BALTIMORE –because the former procedure is associated with lower medical therapy costs after the procedure.
The finding comes from to a prospective observational study from the Allegheny Health Network in Pittsburgh, reported by Shahin Ayazi, MD, at the annual meeting of the American Society of Gastrointestinal Endoscopic Surgeons.
“Magnetic sphincter augmentation (MSA) results in comparable symptom control, proton-pump inhibitor (PPI) elimination rate, and GERD health-related quality of life and Reflux Symptom Index measures compared to values reported for laparoscopic Nissen fundoplication (LNF) in the literature,” said Dr. Ayazi of the University of Rochester (N.Y.). “Unlike reported values for LNF, the majority of patients after MSA were discharged on the same day of surgery.”
Dr. Ayazi reported on 180 patients who had MSA and 1,131 who had LNF over a 2-year period beginning in September 2015 at Allegheny Health, a network of eight hospitals and related facilities in western Pennsylvania and western New York State. The study analyzed Highmark claims data to calculate costs for 12 months before and after surgery in four categories: total procedure payer cost, payer costs of PPI, disease-related costs, and all medical costs.
Dr. Ayazi noted that many payers have been reluctant to cover the costs of MSA because the device costs around $5,000 on average. “There’s also a paucity of data in the literature in regard to the cost analysis of MSA in the management of reflux disease,” he said, adding that this is the first study that uses payer data to analyze the cost of antireflux surgery.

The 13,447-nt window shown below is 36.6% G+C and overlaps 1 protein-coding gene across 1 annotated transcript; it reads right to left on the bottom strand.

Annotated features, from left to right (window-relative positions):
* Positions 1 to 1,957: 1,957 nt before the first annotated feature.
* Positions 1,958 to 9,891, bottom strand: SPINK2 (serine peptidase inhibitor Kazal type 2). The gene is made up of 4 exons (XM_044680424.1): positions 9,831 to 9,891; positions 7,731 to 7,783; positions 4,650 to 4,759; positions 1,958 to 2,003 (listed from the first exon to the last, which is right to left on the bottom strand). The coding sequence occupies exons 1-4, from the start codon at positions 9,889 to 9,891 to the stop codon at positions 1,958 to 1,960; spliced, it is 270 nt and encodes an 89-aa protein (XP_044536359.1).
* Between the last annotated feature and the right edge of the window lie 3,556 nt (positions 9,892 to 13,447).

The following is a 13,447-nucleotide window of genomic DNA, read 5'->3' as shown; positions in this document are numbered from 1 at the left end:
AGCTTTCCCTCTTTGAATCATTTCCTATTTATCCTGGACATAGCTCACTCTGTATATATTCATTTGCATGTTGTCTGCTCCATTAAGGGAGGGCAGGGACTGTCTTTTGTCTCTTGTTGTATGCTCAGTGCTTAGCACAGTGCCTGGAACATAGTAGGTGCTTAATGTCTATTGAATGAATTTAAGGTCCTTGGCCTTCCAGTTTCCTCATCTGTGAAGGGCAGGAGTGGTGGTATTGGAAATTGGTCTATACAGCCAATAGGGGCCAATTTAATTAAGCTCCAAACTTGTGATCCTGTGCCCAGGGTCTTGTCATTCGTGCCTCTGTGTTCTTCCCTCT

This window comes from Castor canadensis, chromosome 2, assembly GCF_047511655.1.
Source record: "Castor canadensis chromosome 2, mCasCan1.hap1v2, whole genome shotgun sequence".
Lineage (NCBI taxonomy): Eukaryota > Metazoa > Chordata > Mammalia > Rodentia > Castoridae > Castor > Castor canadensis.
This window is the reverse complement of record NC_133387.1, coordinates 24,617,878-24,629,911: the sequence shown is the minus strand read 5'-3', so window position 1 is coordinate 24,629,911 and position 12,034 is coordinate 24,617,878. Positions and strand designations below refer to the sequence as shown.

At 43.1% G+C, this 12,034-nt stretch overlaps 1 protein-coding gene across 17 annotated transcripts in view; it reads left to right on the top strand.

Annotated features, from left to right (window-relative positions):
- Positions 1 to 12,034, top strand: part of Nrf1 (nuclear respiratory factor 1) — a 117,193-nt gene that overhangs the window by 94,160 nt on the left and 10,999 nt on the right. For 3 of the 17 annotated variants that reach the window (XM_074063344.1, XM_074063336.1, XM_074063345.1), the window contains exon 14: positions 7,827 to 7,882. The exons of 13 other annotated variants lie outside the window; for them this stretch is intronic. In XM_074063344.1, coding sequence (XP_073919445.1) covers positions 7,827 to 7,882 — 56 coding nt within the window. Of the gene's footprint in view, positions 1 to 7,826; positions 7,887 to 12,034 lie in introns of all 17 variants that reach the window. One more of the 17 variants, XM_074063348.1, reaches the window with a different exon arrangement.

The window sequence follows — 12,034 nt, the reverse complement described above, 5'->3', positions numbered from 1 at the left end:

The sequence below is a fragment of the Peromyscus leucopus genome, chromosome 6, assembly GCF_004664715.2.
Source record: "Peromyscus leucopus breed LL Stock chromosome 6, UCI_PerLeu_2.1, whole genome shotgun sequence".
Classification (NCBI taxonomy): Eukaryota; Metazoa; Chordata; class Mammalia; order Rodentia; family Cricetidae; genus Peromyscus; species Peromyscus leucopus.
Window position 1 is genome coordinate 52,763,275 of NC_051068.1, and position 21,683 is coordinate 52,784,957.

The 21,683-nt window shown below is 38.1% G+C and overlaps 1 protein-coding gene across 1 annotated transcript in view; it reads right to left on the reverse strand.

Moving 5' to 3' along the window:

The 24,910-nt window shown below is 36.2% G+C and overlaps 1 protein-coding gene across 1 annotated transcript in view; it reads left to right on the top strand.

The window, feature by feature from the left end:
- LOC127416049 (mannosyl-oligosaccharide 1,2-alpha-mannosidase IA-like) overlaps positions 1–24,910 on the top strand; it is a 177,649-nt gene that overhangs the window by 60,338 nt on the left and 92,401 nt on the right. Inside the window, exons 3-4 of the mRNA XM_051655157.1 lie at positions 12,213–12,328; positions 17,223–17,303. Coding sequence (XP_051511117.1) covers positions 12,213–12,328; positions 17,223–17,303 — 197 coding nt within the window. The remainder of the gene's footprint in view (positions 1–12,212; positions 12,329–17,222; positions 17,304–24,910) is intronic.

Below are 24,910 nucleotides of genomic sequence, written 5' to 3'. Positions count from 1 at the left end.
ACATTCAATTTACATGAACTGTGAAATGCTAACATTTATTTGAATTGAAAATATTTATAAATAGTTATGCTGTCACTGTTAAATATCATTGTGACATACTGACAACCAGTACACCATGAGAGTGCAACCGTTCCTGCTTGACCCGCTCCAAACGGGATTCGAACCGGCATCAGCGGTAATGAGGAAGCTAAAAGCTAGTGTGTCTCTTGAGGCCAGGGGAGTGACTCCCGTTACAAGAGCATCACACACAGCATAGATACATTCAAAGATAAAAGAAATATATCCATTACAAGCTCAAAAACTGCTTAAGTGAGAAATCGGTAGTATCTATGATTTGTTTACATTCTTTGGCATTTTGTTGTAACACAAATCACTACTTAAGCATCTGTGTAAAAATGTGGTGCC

In this study, MSA costs slightly more up front than LNF ($13,522 vs. $13,388, respectively; P = .02). Per-member/per-month (PMPM) costs in the 12 months before their procedures were higher in the MSA group ($305 vs. $233). After surgery, these costs were significantly lower at $104 for MSA patients versus $126 for LNF patients, Dr. Ayazi said.
In the MSA group, 89% of patients were discharged on the same day as surgery, 90.7% said they were satisfied with the outcome, and 91.8% discontinued PPI therapy, Dr. Ayazi said.
He noted the claims data did not provide access to clinical data, Highmark did not provide information on the etiology of the costs differences, and the follow-up for cost analysis is relatively short-term.
During the discussion, Michel Gagner, MD, of Westmount, Quebec, warned against reading too much into the study because of its short duration and gave the example of experience with the laparoscopic adjustable gastric band. “The 10 years after, when you look at the reoperation, the removal, the conversions, some of the disasters in this area – all this needs to be added to the cost, and then when you looked at this, it was no longer cost effective. So I’m wondering if the same story could happen in the next 10 years. You may find that your conclusions are totally reversed.”
Peter Crookes, MD, of the University of Southern California, Los Angeles, challenged the study’s comparison of procedure cost, noting that the trend is toward same-day discharge after LNF, whereas study patients were hospitalized after LNF. Dr. Ayazi noted that the data presented reported procedure cost, not the hospital stay costs, because Highmark did not provide that data.
Lead researcher Blair Jobe, MD, director of the Esophageal and Lung Institute at Allegheny Health Network, added, “The higher initial cost of a LINX (Ethicon) procedure compared to a Nissen fundoplication is perceived as a drawback by insurers, which can make getting insurance approvals challenging. This study suggests that perception may be short sighted in that insurance plans can provide better care for their GERD patients at a similar cost to laparoscopic Nissen fundoplication when you factor in the greater reductions in medical costs after the procedure.”
Dr. Ayazi has no relevant financial relationships to disclose. Dr. Jobe reported he is a consultant for Ethicon.
SOURCE: Ayazi S et al. SAGES 2019,